Let’s hope some answers are forthcoming. It’s hard to imagine anything more chilling to free speech than having two police officers showing up on a critic’s doorstep and threatening prosecution on the basis of dubious charges.
It’s probably not a good idea for us to talk about messing around with free speech on the internet at a moment when the reckless authoritarian in the White House is threatening to dismantle safeguards that have been in place for nearly a quarter of a century.
On the other hand, maybe there’s no time like right now. President Donald Trump is not wrong in claiming there are problems with Section 230 of the Telecommunications Act of 1996. Of course, he’s wrong about the particulars — that is, he’s wrong about its purpose, and he’s wrong about what would happen if it were repealed. But that shouldn’t stop us from thinking about the harmful effects of 230 and what we might do to lessen them.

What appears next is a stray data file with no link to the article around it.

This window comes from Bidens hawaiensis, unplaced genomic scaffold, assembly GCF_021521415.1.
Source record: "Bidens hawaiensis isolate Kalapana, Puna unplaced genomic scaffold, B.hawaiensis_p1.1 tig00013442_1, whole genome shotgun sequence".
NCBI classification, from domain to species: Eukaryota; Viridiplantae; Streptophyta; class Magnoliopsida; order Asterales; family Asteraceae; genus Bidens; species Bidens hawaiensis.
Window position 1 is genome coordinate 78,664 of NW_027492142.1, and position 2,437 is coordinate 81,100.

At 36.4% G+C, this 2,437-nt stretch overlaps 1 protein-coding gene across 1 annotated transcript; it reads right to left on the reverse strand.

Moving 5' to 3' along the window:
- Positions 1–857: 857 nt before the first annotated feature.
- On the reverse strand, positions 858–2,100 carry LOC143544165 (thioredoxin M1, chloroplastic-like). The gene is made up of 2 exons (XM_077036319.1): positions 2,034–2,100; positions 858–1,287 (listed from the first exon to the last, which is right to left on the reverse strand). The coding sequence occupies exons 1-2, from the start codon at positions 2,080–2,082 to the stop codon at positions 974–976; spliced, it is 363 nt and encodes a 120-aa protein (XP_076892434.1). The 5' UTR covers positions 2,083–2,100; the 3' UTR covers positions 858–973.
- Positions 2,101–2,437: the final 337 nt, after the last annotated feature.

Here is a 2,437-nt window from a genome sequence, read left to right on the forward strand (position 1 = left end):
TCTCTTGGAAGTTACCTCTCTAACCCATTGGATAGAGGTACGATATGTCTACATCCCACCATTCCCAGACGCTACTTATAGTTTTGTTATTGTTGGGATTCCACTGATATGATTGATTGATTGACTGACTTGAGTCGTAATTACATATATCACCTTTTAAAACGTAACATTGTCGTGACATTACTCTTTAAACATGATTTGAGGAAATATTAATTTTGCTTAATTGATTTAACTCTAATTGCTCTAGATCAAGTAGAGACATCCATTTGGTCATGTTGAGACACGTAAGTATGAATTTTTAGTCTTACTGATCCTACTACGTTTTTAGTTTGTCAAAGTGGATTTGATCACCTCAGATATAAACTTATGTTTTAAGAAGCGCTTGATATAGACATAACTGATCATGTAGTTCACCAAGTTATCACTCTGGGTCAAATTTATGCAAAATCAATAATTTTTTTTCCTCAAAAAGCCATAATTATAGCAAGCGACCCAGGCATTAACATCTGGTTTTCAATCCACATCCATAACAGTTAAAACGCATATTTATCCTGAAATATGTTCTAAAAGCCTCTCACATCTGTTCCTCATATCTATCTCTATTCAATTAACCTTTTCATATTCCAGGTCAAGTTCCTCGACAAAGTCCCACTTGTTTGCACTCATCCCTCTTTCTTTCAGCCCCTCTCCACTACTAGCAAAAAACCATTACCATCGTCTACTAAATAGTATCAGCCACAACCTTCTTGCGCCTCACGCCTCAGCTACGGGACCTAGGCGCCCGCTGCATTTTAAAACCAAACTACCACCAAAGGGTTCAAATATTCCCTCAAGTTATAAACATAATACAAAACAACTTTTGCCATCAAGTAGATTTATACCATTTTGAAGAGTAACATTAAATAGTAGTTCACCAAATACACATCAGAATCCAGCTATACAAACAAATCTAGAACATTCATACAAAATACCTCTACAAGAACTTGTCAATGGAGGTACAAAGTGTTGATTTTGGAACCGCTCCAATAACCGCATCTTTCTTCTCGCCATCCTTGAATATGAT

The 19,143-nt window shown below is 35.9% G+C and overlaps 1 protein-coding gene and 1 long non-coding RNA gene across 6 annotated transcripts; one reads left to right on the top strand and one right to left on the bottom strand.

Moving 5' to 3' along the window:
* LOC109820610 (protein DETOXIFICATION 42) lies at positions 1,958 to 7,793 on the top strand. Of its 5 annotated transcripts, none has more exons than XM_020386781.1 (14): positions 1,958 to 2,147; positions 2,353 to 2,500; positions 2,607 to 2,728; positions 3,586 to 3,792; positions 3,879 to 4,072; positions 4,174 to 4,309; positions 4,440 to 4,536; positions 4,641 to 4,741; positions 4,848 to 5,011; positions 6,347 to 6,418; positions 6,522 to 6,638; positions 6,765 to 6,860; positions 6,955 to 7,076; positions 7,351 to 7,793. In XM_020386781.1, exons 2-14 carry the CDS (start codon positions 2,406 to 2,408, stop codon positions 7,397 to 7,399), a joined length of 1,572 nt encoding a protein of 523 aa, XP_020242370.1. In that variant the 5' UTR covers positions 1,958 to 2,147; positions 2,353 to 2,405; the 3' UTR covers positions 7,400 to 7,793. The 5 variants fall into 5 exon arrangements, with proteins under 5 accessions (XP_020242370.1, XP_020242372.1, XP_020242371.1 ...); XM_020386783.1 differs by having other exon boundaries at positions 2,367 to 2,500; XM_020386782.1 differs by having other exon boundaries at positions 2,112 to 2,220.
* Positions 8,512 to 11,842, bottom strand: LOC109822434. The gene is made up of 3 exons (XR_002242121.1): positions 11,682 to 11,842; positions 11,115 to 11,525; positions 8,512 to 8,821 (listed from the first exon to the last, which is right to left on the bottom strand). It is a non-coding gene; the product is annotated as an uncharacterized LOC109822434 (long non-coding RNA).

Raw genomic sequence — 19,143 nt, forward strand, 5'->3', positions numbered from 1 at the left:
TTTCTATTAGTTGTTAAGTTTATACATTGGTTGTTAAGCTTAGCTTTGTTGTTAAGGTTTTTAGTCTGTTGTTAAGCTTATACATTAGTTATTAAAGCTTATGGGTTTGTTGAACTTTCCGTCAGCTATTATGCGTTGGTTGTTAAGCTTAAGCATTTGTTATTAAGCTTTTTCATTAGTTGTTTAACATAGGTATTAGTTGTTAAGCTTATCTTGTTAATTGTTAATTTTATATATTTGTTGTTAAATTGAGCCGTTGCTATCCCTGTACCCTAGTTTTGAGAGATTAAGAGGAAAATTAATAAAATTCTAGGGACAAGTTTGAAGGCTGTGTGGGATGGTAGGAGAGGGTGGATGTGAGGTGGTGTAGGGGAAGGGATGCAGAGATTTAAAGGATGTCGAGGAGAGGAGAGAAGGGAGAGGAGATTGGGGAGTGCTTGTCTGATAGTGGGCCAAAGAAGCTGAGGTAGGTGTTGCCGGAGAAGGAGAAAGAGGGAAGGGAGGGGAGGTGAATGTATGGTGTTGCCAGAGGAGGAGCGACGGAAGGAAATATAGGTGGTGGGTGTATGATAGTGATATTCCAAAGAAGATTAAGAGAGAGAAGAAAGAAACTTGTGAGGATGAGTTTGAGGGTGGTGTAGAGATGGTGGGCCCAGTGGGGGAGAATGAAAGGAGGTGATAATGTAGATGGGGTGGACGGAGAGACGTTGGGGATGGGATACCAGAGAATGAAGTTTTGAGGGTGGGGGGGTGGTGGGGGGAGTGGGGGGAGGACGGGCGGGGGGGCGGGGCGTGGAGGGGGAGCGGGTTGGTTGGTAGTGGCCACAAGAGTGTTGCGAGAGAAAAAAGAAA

Simply put, Section 230 says that online publishers can’t be held legally responsible for most third-party content. In just the past week Trump took to Twitter and falsely claimed that MSNBC host Joe Scarborough had murdered a woman who worked in his office and that violent protesters should be shot in the street. At least in theory, Trump, but not Twitter, could be held liable for both of those tweets — the first for libeling Scarborough, the second for inciting violence.
Ironically, without 230, Twitter no doubt would have taken Trump’s tweets down immediately rather than merely slapping warning labels on them, the action that provoked his childish rage. It’s only because of 230 that Trump is able to lie freely to his 24 million (not 80 million, as is often reported) followers without Twitter executives having to worry about getting sued.